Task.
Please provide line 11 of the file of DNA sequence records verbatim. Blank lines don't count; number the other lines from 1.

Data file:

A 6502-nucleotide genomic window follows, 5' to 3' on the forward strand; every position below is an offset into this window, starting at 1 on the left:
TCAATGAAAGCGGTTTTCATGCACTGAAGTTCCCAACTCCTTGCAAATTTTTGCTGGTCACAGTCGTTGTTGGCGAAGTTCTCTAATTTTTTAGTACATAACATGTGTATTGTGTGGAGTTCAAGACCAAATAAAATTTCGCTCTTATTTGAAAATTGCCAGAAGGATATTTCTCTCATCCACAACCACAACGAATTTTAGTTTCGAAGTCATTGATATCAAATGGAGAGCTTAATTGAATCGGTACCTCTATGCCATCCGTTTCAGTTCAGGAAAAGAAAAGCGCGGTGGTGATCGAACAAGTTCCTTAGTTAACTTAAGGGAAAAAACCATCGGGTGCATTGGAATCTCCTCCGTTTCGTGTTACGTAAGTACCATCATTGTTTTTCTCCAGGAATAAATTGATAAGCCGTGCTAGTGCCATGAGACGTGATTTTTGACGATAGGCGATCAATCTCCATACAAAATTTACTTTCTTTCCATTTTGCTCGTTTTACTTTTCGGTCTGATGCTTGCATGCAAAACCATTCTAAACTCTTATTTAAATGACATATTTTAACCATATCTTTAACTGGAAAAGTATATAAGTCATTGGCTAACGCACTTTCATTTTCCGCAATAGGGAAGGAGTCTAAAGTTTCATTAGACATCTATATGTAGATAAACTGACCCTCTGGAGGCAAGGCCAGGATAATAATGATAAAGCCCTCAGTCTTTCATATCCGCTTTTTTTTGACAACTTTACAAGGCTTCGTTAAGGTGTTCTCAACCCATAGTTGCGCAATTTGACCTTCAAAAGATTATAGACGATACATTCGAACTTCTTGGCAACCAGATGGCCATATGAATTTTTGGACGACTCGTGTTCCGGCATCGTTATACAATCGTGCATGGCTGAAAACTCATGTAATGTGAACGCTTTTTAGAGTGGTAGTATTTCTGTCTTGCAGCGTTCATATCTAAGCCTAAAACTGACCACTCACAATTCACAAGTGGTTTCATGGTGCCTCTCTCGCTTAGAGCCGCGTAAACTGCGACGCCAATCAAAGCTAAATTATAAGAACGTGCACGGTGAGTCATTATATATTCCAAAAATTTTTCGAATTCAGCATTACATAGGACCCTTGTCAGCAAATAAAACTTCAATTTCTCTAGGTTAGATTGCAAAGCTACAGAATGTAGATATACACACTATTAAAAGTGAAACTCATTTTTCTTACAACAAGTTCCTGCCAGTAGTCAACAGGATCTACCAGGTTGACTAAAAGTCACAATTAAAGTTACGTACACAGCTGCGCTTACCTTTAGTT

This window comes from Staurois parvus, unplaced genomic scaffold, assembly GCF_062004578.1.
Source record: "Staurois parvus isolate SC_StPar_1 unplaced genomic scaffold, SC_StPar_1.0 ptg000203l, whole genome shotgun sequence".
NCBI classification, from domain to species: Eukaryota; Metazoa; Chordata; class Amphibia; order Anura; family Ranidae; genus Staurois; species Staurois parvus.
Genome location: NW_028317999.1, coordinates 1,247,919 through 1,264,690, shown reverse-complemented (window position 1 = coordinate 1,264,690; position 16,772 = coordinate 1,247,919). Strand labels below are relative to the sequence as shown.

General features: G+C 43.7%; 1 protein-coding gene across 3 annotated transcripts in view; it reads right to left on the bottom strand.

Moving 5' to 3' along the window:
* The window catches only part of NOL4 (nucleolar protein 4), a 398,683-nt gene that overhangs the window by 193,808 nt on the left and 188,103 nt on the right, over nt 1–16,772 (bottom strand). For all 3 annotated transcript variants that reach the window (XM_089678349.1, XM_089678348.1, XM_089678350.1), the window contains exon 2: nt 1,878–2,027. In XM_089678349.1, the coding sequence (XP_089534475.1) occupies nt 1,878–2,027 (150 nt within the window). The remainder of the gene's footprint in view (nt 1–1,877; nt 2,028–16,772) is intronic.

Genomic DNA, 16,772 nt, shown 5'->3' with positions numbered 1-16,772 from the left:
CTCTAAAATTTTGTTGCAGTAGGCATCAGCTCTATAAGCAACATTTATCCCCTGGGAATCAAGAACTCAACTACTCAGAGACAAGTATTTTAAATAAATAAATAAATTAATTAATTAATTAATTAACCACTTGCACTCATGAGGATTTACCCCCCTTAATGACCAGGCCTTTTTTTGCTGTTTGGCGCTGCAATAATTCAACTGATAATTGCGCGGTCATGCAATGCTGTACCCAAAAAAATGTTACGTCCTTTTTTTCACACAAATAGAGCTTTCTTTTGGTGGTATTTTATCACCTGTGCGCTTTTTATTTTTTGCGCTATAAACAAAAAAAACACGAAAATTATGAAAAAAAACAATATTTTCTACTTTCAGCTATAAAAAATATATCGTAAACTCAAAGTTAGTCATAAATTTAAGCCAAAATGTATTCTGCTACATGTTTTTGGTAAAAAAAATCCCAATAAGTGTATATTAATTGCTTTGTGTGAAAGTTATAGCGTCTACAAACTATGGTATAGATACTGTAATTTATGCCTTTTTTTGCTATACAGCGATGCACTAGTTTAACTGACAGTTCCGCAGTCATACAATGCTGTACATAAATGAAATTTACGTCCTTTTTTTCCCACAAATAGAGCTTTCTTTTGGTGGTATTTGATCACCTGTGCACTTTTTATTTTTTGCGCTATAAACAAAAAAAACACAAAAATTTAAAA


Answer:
CTCTAAAATTTTGTTGCAGTAGGCATCAGCTCTATAAGCAACATTTATCCCCTGGGAATCAAGAACTCAACTACTCAGAGACAAGTATTTTAAATAAATAAATAAATTAATTAATTAATTAATTAACCACTTGCACTCATGAGGATTTACCCCCCTTAATGACCAGGCCTTTTTTTGCTGTTTGGCGCTGCAATAATTCAACTGATAATTGCGCGGTCATGCAATGCTGTACCCAAAAAAATGTTACGTCCTTTTTTTCACACAAATAGAGCTTTCTTTTGGTGGTATTTTATCACCTGTGCGCTTTTTATTTTTTGCGCTATAAACAAAAAAAACACGAAAATTATGAAAAAAAACAATATTTTCTACTTTCAGCTATAAAAAATATATCGTAAACTCAAAGTTAGTCATAAATTTAAGCCAAAATGTATTCTGCTACATGTTTTTGGTAAAAAAAATCCCAATAAGTGTATATTAATTGCTTTGTGTGAAAGTTATAGCGTCTACAAACTATGGTATAGATACTGTAATTTATGCCTTTTTTTGCTATACAGCGATGCACTAGTTTAACTGACAGTTCCGCAGTCATACAATGCTGTACATAAATGAAATTTACGTCCTTTTTTTCCCACAAATAGAGCTTTCTTTTGGTGGTATTTGATCACCTGTGCACTTTTTATTTTTTGCGCTATAAACAAAAAAAACACAAAAATTTAAAA